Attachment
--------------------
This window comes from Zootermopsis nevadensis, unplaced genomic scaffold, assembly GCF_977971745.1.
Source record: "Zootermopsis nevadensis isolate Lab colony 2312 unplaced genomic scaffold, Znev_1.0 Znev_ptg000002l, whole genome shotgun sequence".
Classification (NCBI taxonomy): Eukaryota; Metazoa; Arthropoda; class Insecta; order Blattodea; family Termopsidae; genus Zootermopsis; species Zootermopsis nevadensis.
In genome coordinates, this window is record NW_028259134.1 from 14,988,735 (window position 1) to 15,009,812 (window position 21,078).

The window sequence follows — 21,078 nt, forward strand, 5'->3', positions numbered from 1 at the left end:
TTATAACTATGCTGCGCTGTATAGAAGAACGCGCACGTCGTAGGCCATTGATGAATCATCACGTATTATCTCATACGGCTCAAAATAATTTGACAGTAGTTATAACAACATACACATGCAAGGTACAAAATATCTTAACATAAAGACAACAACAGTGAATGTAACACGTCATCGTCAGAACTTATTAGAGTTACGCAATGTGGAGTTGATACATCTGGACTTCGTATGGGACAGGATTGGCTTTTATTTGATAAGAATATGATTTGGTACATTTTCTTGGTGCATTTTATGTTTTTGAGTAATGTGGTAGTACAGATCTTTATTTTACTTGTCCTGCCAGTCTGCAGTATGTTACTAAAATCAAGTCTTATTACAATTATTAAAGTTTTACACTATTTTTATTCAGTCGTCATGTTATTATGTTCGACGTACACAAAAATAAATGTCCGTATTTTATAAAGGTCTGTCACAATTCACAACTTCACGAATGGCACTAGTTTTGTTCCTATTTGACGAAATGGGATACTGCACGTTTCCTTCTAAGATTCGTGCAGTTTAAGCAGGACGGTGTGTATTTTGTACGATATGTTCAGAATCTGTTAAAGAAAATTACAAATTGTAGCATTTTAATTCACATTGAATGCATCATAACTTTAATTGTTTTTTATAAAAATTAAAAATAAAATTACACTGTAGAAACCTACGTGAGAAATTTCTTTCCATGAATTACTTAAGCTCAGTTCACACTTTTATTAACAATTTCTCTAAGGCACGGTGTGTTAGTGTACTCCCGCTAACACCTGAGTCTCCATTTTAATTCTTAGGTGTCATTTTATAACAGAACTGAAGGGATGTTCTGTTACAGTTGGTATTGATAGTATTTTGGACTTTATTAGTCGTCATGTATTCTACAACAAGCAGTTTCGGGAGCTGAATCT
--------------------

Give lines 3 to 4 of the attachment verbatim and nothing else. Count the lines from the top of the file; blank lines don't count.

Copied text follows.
Classification (NCBI taxonomy): Eukaryota; Metazoa; Arthropoda; class Insecta; order Blattodea; family Termopsidae; genus Zootermopsis; species Zootermopsis nevadensis.
In genome coordinates, this window is record NW_028259134.1 from 14,988,735 (window position 1) to 15,009,812 (window position 21,078).